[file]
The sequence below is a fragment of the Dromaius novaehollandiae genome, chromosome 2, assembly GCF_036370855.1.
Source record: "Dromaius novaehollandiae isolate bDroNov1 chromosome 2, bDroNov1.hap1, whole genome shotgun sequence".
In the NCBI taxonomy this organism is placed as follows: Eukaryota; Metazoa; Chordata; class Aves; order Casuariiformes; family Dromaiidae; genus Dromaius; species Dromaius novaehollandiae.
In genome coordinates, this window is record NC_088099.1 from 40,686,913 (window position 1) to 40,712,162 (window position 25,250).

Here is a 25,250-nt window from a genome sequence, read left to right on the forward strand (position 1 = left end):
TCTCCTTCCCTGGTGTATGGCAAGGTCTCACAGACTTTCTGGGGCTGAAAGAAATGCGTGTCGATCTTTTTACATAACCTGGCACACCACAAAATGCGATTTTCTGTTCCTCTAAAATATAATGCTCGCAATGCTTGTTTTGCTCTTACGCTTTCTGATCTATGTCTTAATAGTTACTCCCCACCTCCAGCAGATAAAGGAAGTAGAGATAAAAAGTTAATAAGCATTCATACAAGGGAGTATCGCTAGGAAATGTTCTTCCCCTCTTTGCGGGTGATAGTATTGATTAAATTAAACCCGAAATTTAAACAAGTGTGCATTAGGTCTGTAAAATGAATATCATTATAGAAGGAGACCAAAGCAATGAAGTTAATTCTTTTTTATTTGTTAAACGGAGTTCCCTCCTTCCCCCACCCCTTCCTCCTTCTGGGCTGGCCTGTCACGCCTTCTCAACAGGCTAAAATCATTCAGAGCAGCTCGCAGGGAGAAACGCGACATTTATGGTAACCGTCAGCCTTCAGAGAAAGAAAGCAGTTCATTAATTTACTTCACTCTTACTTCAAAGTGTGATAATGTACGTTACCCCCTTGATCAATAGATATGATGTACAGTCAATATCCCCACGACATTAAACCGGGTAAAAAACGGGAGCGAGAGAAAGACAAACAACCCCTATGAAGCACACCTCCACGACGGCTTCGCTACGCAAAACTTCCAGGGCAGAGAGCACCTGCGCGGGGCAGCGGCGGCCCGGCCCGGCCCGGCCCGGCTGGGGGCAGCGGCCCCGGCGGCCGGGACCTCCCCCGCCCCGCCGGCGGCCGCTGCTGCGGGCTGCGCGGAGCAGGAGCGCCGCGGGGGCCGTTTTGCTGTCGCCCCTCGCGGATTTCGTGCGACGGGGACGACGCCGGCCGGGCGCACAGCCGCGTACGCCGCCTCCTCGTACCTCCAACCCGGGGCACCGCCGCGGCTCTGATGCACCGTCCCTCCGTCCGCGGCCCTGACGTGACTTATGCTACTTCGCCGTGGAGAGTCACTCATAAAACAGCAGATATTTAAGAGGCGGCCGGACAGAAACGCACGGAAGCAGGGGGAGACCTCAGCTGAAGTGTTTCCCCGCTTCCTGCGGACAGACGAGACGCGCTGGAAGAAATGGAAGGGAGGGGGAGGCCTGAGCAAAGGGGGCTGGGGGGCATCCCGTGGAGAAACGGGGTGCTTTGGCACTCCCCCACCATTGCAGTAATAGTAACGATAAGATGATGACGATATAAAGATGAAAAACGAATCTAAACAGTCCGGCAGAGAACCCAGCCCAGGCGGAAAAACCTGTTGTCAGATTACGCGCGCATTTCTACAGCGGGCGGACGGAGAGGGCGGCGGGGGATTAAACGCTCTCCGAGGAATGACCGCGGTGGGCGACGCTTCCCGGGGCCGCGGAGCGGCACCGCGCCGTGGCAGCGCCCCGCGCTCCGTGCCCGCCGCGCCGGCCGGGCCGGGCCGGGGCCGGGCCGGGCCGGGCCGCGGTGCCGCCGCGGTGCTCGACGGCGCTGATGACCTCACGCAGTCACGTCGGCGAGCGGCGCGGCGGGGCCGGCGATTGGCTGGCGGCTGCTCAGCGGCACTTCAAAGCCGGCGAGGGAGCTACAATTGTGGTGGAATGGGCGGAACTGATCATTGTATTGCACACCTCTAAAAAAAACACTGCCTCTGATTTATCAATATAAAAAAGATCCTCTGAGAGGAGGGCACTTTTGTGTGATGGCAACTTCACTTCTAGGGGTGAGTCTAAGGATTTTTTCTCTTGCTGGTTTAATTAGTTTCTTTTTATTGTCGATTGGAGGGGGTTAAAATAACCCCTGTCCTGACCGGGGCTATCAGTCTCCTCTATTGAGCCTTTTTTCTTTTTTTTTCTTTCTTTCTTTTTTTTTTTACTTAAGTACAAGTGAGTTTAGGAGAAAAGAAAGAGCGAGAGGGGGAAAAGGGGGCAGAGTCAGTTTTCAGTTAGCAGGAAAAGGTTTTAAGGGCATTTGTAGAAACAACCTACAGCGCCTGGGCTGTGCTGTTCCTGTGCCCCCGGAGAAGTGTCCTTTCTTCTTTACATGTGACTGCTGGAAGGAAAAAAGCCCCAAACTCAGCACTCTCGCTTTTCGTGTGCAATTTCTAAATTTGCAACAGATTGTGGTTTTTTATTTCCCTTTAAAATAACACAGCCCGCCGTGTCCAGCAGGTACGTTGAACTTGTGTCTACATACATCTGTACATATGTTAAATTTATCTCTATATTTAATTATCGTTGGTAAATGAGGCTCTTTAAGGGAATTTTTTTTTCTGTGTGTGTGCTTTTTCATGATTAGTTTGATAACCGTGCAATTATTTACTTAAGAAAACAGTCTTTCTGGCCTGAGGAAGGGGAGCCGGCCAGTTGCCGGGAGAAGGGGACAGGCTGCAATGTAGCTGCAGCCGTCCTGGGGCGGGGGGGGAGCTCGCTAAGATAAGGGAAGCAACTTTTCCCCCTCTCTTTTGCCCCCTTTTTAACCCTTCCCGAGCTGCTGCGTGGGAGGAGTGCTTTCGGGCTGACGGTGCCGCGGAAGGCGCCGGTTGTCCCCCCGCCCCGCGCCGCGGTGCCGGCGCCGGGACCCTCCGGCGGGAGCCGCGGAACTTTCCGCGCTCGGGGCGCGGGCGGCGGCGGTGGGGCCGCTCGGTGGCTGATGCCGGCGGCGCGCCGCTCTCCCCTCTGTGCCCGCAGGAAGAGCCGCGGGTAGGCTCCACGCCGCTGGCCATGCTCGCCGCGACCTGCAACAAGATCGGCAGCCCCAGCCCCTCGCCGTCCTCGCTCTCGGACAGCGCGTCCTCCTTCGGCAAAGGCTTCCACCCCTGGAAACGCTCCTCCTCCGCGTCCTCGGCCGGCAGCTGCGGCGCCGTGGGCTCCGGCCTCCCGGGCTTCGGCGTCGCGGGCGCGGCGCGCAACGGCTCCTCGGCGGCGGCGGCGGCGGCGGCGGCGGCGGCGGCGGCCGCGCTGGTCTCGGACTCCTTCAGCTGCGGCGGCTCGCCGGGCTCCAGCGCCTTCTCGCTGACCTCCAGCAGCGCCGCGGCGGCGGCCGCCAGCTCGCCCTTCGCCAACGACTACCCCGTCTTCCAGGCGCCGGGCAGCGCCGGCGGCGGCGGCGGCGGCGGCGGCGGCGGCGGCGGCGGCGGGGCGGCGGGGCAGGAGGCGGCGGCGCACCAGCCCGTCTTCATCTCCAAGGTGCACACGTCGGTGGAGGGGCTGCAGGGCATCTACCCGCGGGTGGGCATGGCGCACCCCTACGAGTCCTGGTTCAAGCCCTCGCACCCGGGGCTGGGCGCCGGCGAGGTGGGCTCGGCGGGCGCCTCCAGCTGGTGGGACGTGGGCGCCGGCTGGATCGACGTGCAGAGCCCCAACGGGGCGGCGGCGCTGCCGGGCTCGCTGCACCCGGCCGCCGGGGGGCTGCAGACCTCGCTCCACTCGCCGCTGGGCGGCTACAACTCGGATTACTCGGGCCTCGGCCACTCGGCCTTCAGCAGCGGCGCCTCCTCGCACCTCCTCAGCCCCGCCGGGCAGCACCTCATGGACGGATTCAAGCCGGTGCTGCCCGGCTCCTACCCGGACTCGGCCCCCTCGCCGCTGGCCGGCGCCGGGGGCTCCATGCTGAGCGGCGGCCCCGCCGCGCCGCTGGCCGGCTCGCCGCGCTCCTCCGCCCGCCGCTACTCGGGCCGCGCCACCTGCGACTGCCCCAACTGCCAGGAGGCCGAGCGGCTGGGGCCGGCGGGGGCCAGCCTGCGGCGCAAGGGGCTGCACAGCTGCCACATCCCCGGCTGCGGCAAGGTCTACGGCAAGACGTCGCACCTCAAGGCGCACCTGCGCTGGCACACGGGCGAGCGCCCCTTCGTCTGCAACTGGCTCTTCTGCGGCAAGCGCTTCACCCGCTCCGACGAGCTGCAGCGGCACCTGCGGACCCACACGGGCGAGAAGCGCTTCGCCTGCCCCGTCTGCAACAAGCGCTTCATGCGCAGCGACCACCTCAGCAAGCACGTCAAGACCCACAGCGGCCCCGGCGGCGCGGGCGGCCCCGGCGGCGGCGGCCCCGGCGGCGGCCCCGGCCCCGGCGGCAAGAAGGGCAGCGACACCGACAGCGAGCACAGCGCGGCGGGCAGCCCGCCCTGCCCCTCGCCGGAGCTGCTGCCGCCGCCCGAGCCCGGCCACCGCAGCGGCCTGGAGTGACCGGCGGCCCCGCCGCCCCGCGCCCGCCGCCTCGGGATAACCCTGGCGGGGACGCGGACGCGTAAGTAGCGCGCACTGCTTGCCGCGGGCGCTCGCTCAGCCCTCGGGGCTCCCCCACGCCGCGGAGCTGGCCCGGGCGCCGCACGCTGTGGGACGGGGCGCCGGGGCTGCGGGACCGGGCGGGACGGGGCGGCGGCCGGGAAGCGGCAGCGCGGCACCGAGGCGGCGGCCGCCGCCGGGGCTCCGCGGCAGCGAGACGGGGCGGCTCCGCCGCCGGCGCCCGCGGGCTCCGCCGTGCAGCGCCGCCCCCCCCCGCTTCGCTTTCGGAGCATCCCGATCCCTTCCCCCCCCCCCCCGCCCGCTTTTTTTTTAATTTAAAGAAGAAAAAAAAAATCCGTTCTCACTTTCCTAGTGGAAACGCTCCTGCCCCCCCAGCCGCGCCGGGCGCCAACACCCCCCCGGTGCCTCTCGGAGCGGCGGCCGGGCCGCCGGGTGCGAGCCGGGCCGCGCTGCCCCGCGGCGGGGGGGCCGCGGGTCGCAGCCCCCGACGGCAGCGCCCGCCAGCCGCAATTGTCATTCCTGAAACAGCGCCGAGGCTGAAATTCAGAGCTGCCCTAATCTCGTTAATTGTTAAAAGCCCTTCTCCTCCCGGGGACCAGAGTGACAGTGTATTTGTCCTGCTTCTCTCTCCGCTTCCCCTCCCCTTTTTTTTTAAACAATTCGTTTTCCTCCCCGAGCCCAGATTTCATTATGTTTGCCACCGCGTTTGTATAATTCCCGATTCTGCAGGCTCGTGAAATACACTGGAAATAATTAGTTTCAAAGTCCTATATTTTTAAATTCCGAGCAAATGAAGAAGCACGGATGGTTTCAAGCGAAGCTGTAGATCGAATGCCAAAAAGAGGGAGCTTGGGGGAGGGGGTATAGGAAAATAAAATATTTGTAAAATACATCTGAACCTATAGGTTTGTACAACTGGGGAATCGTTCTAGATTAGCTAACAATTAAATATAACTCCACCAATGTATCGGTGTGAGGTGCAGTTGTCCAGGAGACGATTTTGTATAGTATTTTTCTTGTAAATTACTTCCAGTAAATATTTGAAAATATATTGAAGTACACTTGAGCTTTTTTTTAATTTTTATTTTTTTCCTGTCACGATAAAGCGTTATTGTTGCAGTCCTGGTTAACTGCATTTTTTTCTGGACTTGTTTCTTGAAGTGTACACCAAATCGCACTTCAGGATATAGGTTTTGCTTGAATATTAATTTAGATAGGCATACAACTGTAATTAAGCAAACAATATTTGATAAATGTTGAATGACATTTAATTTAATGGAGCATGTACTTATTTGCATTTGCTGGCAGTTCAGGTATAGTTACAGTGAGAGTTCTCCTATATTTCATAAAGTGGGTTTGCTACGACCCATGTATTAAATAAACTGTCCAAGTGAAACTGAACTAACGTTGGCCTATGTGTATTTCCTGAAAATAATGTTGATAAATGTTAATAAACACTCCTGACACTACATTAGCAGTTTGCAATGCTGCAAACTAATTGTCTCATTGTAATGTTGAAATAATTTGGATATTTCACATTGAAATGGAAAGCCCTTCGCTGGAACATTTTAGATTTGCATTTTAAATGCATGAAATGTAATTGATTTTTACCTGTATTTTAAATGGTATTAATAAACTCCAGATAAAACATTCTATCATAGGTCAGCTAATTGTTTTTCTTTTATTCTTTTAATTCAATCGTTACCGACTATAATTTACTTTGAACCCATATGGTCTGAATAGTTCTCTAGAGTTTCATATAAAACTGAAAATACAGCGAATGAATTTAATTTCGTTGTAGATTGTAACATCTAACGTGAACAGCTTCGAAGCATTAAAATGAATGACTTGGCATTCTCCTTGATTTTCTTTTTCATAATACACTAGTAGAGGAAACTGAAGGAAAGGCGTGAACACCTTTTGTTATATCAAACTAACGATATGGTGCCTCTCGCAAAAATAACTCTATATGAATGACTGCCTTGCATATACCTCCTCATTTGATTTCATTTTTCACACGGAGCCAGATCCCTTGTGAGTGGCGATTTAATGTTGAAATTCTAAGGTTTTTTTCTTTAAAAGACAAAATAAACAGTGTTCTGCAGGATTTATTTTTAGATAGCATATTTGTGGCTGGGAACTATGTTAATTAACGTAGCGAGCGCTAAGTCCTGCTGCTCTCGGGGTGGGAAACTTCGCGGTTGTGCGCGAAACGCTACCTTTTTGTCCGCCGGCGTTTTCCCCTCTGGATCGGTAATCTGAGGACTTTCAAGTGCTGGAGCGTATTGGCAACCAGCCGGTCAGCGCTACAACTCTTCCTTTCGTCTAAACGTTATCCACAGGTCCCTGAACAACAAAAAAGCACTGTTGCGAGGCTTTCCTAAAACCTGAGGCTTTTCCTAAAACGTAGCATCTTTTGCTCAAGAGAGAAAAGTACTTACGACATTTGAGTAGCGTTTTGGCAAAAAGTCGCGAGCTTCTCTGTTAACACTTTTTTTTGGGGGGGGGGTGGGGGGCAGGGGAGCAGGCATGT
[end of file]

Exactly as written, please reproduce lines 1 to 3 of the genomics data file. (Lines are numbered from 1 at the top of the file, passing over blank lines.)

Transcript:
The sequence below is a fragment of the Dromaius novaehollandiae genome, chromosome 2, assembly GCF_036370855.1.
Source record: "Dromaius novaehollandiae isolate bDroNov1 chromosome 2, bDroNov1.hap1, whole genome shotgun sequence".
In the NCBI taxonomy this organism is placed as follows: Eukaryota; Metazoa; Chordata; class Aves; order Casuariiformes; family Dromaiidae; genus Dromaius; species Dromaius novaehollandiae.